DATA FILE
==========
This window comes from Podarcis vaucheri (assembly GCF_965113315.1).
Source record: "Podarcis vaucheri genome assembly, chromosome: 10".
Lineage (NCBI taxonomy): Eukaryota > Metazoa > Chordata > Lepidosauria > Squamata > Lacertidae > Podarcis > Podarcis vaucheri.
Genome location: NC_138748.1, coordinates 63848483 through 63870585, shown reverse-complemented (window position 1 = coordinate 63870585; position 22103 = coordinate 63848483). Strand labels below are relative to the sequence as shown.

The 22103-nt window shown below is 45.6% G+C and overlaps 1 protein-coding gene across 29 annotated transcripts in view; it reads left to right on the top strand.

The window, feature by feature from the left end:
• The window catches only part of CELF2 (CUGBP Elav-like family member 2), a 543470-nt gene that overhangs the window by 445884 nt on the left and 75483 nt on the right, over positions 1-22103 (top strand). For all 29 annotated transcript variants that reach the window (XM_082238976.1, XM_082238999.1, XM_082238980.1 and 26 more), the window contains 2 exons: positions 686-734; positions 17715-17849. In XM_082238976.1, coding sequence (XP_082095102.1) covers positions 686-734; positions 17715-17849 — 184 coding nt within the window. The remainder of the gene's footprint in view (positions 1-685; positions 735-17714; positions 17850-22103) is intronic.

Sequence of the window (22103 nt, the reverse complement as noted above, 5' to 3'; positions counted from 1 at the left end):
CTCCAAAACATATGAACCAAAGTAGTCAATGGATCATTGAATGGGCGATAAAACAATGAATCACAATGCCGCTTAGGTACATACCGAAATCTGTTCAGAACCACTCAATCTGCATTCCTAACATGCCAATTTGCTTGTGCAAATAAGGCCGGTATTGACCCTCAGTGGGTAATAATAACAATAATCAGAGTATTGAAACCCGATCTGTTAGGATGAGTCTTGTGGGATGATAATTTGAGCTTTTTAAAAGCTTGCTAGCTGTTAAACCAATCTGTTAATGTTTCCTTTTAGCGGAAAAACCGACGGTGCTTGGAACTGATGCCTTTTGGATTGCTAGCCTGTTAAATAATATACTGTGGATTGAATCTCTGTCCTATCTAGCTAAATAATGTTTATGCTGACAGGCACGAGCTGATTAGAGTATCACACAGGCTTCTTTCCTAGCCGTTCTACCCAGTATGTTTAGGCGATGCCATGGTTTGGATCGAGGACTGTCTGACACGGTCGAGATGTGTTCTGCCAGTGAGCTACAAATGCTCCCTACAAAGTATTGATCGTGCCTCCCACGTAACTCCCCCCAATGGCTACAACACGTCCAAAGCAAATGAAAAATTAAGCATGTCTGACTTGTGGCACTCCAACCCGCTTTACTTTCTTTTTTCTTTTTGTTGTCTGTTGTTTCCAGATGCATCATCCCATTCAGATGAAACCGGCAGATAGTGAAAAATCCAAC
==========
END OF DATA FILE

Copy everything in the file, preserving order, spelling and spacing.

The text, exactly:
This window comes from Podarcis vaucheri (assembly GCF_965113315.1).
Source record: "Podarcis vaucheri genome assembly, chromosome: 10".
Lineage (NCBI taxonomy): Eukaryota > Metazoa > Chordata > Lepidosauria > Squamata > Lacertidae > Podarcis > Podarcis vaucheri.
Genome location: NC_138748.1, coordinates 63848483 through 63870585, shown reverse-complemented (window position 1 = coordinate 63870585; position 22103 = coordinate 63848483). Strand labels below are relative to the sequence as shown.

The 22103-nt window shown below is 45.6% G+C and overlaps 1 protein-coding gene across 29 annotated transcripts in view; it reads left to right on the top strand.

The window, feature by feature from the left end:
• The window catches only part of CELF2 (CUGBP Elav-like family member 2), a 543470-nt gene that overhangs the window by 445884 nt on the left and 75483 nt on the right, over positions 1-22103 (top strand). For all 29 annotated transcript variants that reach the window (XM_082238976.1, XM_082238999.1, XM_082238980.1 and 26 more), the window contains 2 exons: positions 686-734; positions 17715-17849. In XM_082238976.1, coding sequence (XP_082095102.1) covers positions 686-734; positions 17715-17849 — 184 coding nt within the window. The remainder of the gene's footprint in view (positions 1-685; positions 735-17714; positions 17850-22103) is intronic.

Sequence of the window (22103 nt, the reverse complement as noted above, 5' to 3'; positions counted from 1 at the left end):
CTCCAAAACATATGAACCAAAGTAGTCAATGGATCATTGAATGGGCGATAAAACAATGAATCACAATGCCGCTTAGGTACATACCGAAATCTGTTCAGAACCACTCAATCTGCATTCCTAACATGCCAATTTGCTTGTGCAAATAAGGCCGGTATTGACCCTCAGTGGGTAATAATAACAATAATCAGAGTATTGAAACCCGATCTGTTAGGATGAGTCTTGTGGGATGATAATTTGAGCTTTTTAAAAGCTTGCTAGCTGTTAAACCAATCTGTTAATGTTTCCTTTTAGCGGAAAAACCGACGGTGCTTGGAACTGATGCCTTTTGGATTGCTAGCCTGTTAAATAATATACTGTGGATTGAATCTCTGTCCTATCTAGCTAAATAATGTTTATGCTGACAGGCACGAGCTGATTAGAGTATCACACAGGCTTCTTTCCTAGCCGTTCTACCCAGTATGTTTAGGCGATGCCATGGTTTGGATCGAGGACTGTCTGACACGGTCGAGATGTGTTCTGCCAGTGAGCTACAAATGCTCCCTACAAAGTATTGATCGTGCCTCCCACGTAACTCCCCCCAATGGCTACAACACGTCCAAAGCAAATGAAAAATTAAGCATGTCTGACTTGTGGCACTCCAACCCGCTTTACTTTCTTTTTTCTTTTTGTTGTCTGTTGTTTCCAGATGCATCATCCCATTCAGATGAAACCGGCAGATAGTGAAAAATCCAAC